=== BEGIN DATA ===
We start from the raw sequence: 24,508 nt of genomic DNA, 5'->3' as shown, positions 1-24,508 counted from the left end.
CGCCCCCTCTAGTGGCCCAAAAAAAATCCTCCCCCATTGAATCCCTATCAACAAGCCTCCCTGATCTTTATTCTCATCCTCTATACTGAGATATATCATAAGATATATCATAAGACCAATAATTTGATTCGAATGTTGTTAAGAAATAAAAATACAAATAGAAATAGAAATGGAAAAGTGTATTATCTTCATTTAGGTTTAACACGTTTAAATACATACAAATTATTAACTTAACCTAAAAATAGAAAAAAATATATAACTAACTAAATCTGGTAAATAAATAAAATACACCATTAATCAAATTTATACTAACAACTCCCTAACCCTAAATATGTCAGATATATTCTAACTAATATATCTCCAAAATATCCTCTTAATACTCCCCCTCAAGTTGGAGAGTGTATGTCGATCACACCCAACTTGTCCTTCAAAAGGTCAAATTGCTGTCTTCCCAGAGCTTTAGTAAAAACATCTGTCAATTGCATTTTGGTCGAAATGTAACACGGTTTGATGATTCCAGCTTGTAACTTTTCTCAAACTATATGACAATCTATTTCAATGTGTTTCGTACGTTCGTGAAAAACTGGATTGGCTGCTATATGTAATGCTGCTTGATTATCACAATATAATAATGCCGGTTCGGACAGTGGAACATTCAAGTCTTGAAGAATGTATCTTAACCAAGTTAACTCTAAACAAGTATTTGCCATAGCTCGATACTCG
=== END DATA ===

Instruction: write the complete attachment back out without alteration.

We start from the raw sequence: 24,508 nt of genomic DNA, 5'->3' as shown, positions 1-24,508 counted from the left end.
CGCCCCCTCTAGTGGCCCAAAAAAAATCCTCCCCCATTGAATCCCTATCAACAAGCCTCCCTGATCTTTATTCTCATCCTCTATACTGAGATATATCATAAGATATATCATAAGACCAATAATTTGATTCGAATGTTGTTAAGAAATAAAAATACAAATAGAAATAGAAATGGAAAAGTGTATTATCTTCATTTAGGTTTAACACGTTTAAATACATACAAATTATTAACTTAACCTAAAAATAGAAAAAAATATATAACTAACTAAATCTGGTAAATAAATAAAATACACCATTAATCAAATTTATACTAACAACTCCCTAACCCTAAATATGTCAGATATATTCTAACTAATATATCTCCAAAATATCCTCTTAATACTCCCCCTCAAGTTGGAGAGTGTATGTCGATCACACCCAACTTGTCCTTCAAAAGGTCAAATTGCTGTCTTCCCAGAGCTTTAGTAAAAACATCTGTCAATTGCATTTTGGTCGAAATGTAACACGGTTTGATGATTCCAGCTTGTAACTTTTCTCAAACTATATGACAATCTATTTCAATGTGTTTCGTACGTTCGTGAAAAACTGGATTGGCTGCTATATGTAATGCTGCTTGATTATCACAATATAATAATGCCGGTTCGGACAGTGGAACATTCAAGTCTTGAAGAATGTATCTTAACCAAGTTAACTCTAAACAAGTATTTGCCATAGCTCGATACTCG